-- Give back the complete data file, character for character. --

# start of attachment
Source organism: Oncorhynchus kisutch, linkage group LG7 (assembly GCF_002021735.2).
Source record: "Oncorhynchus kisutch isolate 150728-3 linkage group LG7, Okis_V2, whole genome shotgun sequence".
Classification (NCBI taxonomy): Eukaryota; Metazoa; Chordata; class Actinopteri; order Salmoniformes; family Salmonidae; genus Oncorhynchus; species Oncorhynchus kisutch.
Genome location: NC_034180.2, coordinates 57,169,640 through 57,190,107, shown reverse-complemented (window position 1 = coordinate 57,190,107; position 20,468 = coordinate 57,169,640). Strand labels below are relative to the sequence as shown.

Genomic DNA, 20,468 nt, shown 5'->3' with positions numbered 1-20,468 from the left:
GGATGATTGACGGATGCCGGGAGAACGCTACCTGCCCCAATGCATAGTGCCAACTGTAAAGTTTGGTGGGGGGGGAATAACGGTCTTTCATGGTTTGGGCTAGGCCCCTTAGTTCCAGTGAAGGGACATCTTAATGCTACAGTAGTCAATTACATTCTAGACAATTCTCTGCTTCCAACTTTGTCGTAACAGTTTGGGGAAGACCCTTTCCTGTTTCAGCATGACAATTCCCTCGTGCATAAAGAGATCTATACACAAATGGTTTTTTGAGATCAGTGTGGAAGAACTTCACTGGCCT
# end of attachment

Source organism: Oncorhynchus kisutch, linkage group LG7 (assembly GCF_002021735.2).
Source record: "Oncorhynchus kisutch isolate 150728-3 linkage group LG7, Okis_V2, whole genome shotgun sequence".
Classification (NCBI taxonomy): Eukaryota; Metazoa; Chordata; class Actinopteri; order Salmoniformes; family Salmonidae; genus Oncorhynchus; species Oncorhynchus kisutch.
Genome location: NC_034180.2, coordinates 57,169,640 through 57,190,107, shown reverse-complemented (window position 1 = coordinate 57,190,107; position 20,468 = coordinate 57,169,640). Strand labels below are relative to the sequence as shown.

Genomic DNA, 20,468 nt, shown 5'->3' with positions numbered 1-20,468 from the left:
GGATGATTGACGGATGCCGGGAGAACGCTACCTGCCCCAATGCATAGTGCCAACTGTAAAGTTTGGTGGGGGGGGAATAACGGTCTTTCATGGTTTGGGCTAGGCCCCTTAGTTCCAGTGAAGGGACATCTTAATGCTACAGTAGTCAATTACATTCTAGACAATTCTCTGCTTCCAACTTTGTCGTAACAGTTTGGGGAAGACCCTTTCCTGTTTCAGCATGACAATTCCCTCGTGCATAAAGAGATCTATACACAAATGGTTTTTTGAGATCAGTGTGGAAGAACTTCACTGGCCT